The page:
Seven Solyndra Questions
That the company’s executives will not answer.


Andrew Stiles

Top Solyndra executives are scheduled to appear today before the House Energy and Commerce Subcommittee on Oversight and Investigations. But that’s all they’ll be doing. As reported earlier this week, Solyndra CEO Brian Harrison and CFO Bill Stover will invoke their Fifth Amendment rights and decline to answer any questions from lawmakers with respect to the $535 million taxpayer-guaranteed loan the company received before going bankrupt.

Here are a few of the questions that Harrison and Stover won’t be answering tomorrow:

1) Why did your company feel it was necessary to build an entirely new production facility, in an area notorious for its abundance of unused commercial real estate? Once the decision was made with respect to the need for a new facility, why did Solyndra choose the location that it did? During the loan-approval process, did anyone at the Department of Energy ever question these decisions?

Subcommittee member Brian Bilbray (R., Calif.) called it “absurd” that no one appears to have raised any concern about the decision to build a brand-new production facility. As a native Californian, Bilbray knows all too well that the business environment in the state has engendered a surplus of abandoned warehouses, any of which could be rented or retrofitted to accommodate Solyndra’s operation. Start-up businesses are constantly failing, and others are “fleeing the state” in search of more favorable economic conditions, Bilbray says.

Which raises another point about the location of the facility. Electricity costs in California, at 22 cents per kilowatt-hour, are twice as high as those in midwestern states such as Ohio. On top of that, the state has some of the strictest state and local regulatory regimes in the country in regard to air quality, water quality, storm runoff, occupational safety, hazardous-waste generation, and so on. And yet Solyndra proposed to build on 30 acres of virgin farmland in Fremont, Calif. (in the Bay area), on a site that was classified by the EPA as a “non-attainment zone,” meaning that air quality did not meet certain federal standards and local authorities needed to implement a plan to reduce pollution. All told, they chose one of the most expensive tracts of land in the country on which to build. Given the involvement of federal funds, the public deserves an explanation for that decision.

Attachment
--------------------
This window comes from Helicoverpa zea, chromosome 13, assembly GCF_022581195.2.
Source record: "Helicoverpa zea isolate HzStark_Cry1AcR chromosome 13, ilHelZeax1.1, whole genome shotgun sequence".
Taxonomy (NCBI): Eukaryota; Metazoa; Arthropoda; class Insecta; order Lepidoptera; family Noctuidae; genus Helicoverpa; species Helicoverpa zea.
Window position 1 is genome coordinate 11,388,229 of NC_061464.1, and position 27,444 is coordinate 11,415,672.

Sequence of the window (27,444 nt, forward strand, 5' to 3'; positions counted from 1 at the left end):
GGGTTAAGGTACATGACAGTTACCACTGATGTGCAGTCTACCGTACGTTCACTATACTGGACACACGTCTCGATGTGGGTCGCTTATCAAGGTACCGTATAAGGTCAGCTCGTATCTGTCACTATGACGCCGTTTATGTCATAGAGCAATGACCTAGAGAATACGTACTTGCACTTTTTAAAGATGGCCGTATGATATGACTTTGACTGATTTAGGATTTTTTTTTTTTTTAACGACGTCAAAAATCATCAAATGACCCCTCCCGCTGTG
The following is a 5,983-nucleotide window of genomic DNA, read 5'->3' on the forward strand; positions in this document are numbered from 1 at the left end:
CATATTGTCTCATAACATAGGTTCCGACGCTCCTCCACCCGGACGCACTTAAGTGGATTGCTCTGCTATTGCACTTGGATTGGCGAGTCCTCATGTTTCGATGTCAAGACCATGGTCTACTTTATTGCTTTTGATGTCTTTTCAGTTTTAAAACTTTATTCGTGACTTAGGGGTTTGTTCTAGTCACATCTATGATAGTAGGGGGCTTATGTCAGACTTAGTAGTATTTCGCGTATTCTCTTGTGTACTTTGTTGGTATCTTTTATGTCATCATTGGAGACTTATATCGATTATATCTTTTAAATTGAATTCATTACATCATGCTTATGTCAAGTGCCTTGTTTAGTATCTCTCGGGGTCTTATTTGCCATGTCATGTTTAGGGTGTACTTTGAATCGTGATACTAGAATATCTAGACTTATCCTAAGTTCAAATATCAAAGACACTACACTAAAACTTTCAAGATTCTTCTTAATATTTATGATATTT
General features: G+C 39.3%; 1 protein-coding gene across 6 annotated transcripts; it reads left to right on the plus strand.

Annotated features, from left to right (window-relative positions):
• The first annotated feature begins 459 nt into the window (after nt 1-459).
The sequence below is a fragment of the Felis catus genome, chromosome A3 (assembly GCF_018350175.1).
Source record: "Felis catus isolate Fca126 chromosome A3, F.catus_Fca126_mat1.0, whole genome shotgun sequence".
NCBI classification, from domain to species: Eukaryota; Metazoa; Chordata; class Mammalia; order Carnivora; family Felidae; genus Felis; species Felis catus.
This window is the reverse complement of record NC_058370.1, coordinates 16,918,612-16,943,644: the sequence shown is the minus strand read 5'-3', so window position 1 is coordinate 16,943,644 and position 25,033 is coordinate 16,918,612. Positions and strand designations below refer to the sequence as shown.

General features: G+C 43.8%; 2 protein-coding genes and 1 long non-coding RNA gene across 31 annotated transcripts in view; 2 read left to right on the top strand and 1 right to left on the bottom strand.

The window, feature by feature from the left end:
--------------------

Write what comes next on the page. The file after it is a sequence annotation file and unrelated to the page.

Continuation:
2) Solyndra officials visited the White House 20 times between March 2009 and April 2011. What was the purpose of these visits, what was discussed, and who was in attendance? Can you describe the role of George Kaiser, a major Obama fundraiser and Solyndra investor, in arranging these White House meetings?

Kaiser, a billionaire investor from Oklahoma who has openly boasted about his ability to use his Beltway connections to get his hands on federal funding, insists he did not participate in any discussions in regard to the Solyndra loan agreement. This is highly suspect. Kaiser’s foundation, the George Kaiser Family Foundation, through one of its investments arms, Argonaut Ventures, was a primary investor in the company, at one point owning a 39 percent stake. Kaiser made multiple visits to the White House in the months before the loan guarantee was formally approved, and records show he was involved in arranging a number of meetings between Solyndra executives and top administration officials.

Representative Bilbray (R., Calif.) told me he would like to know to what extent Solyndra officials made a “hard sell” to the White House regarding the “environmental benefits” of the thin-film solar-panel technology they were producing, which from an economic standpoint happens to be one of the riskiest investments of its kind. Bilbray fears the administration’s “blind faith in all things solar” caused to it make poor investment decisions.